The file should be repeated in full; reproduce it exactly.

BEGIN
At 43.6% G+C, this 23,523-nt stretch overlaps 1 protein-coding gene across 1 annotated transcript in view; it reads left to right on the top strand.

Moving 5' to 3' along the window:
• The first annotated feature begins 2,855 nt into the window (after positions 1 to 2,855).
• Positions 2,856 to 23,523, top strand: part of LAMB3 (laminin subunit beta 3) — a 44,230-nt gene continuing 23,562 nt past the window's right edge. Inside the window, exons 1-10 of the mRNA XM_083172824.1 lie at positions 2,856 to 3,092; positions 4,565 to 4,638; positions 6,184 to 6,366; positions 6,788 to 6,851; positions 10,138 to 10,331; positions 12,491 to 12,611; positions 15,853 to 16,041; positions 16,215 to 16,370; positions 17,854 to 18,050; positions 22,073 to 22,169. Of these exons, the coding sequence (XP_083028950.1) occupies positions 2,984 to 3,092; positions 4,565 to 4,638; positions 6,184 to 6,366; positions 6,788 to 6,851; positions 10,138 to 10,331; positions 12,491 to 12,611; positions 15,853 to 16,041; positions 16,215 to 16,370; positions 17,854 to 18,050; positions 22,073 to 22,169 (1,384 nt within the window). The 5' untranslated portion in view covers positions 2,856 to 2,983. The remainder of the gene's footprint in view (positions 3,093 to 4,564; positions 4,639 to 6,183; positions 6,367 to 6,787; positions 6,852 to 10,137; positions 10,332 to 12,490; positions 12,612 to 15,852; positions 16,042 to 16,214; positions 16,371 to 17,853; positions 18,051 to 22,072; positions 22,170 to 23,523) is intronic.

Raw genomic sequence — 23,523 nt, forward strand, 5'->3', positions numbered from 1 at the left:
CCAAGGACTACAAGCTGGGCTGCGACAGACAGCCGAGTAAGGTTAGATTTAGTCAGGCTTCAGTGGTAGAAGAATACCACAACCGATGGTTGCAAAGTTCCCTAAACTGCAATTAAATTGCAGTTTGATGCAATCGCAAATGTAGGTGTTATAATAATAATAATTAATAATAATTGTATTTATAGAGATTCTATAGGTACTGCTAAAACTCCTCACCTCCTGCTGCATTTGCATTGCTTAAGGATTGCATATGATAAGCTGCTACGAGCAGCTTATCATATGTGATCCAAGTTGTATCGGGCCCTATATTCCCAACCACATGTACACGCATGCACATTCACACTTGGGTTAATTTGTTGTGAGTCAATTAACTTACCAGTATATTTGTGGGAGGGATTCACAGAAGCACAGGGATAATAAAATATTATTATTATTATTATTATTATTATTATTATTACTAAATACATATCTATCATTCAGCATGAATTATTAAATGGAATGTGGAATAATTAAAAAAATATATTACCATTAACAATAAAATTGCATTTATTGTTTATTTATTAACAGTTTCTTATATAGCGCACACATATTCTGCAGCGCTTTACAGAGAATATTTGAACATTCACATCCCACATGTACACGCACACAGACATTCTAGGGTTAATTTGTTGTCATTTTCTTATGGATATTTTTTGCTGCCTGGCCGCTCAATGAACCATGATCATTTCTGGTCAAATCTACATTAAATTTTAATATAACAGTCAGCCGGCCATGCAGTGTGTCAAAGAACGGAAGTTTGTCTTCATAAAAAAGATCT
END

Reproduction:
At 43.6% G+C, this 23,523-nt stretch overlaps 1 protein-coding gene across 1 annotated transcript in view; it reads left to right on the top strand.

Moving 5' to 3' along the window:
• The first annotated feature begins 2,855 nt into the window (after positions 1 to 2,855).
• Positions 2,856 to 23,523, top strand: part of LAMB3 (laminin subunit beta 3) — a 44,230-nt gene continuing 23,562 nt past the window's right edge. Inside the window, exons 1-10 of the mRNA XM_083172824.1 lie at positions 2,856 to 3,092; positions 4,565 to 4,638; positions 6,184 to 6,366; positions 6,788 to 6,851; positions 10,138 to 10,331; positions 12,491 to 12,611; positions 15,853 to 16,041; positions 16,215 to 16,370; positions 17,854 to 18,050; positions 22,073 to 22,169. Of these exons, the coding sequence (XP_083028950.1) occupies positions 2,984 to 3,092; positions 4,565 to 4,638; positions 6,184 to 6,366; positions 6,788 to 6,851; positions 10,138 to 10,331; positions 12,491 to 12,611; positions 15,853 to 16,041; positions 16,215 to 16,370; positions 17,854 to 18,050; positions 22,073 to 22,169 (1,384 nt within the window). The 5' untranslated portion in view covers positions 2,856 to 2,983. The remainder of the gene's footprint in view (positions 3,093 to 4,564; positions 4,639 to 6,183; positions 6,367 to 6,787; positions 6,852 to 10,137; positions 10,332 to 12,490; positions 12,612 to 15,852; positions 16,042 to 16,214; positions 16,371 to 17,853; positions 18,051 to 22,072; positions 22,170 to 23,523) is intronic.

Raw genomic sequence — 23,523 nt, forward strand, 5'->3', positions numbered from 1 at the left:
CCAAGGACTACAAGCTGGGCTGCGACAGACAGCCGAGTAAGGTTAGATTTAGTCAGGCTTCAGTGGTAGAAGAATACCACAACCGATGGTTGCAAAGTTCCCTAAACTGCAATTAAATTGCAGTTTGATGCAATCGCAAATGTAGGTGTTATAATAATAATAATTAATAATAATTGTATTTATAGAGATTCTATAGGTACTGCTAAAACTCCTCACCTCCTGCTGCATTTGCATTGCTTAAGGATTGCATATGATAAGCTGCTACGAGCAGCTTATCATATGTGATCCAAGTTGTATCGGGCCCTATATTCCCAACCACATGTACACGCATGCACATTCACACTTGGGTTAATTTGTTGTGAGTCAATTAACTTACCAGTATATTTGTGGGAGGGATTCACAGAAGCACAGGGATAATAAAATATTATTATTATTATTATTATTATTATTATTATTACTAAATACATATCTATCATTCAGCATGAATTATTAAATGGAATGTGGAATAATTAAAAAAATATATTACCATTAACAATAAAATTGCATTTATTGTTTATTTATTAACAGTTTCTTATATAGCGCACACATATTCTGCAGCGCTTTACAGAGAATATTTGAACATTCACATCCCACATGTACACGCACACAGACATTCTAGGGTTAATTTGTTGTCATTTTCTTATGGATATTTTTTGCTGCCTGGCCGCTCAATGAACCATGATCATTTCTGGTCAAATCTACATTAAATTTTAATATAACAGTCAGCCGGCCATGCAGTGTGTCAAAGAACGGAAGTTTGTCTTCATAAAAAAGATCT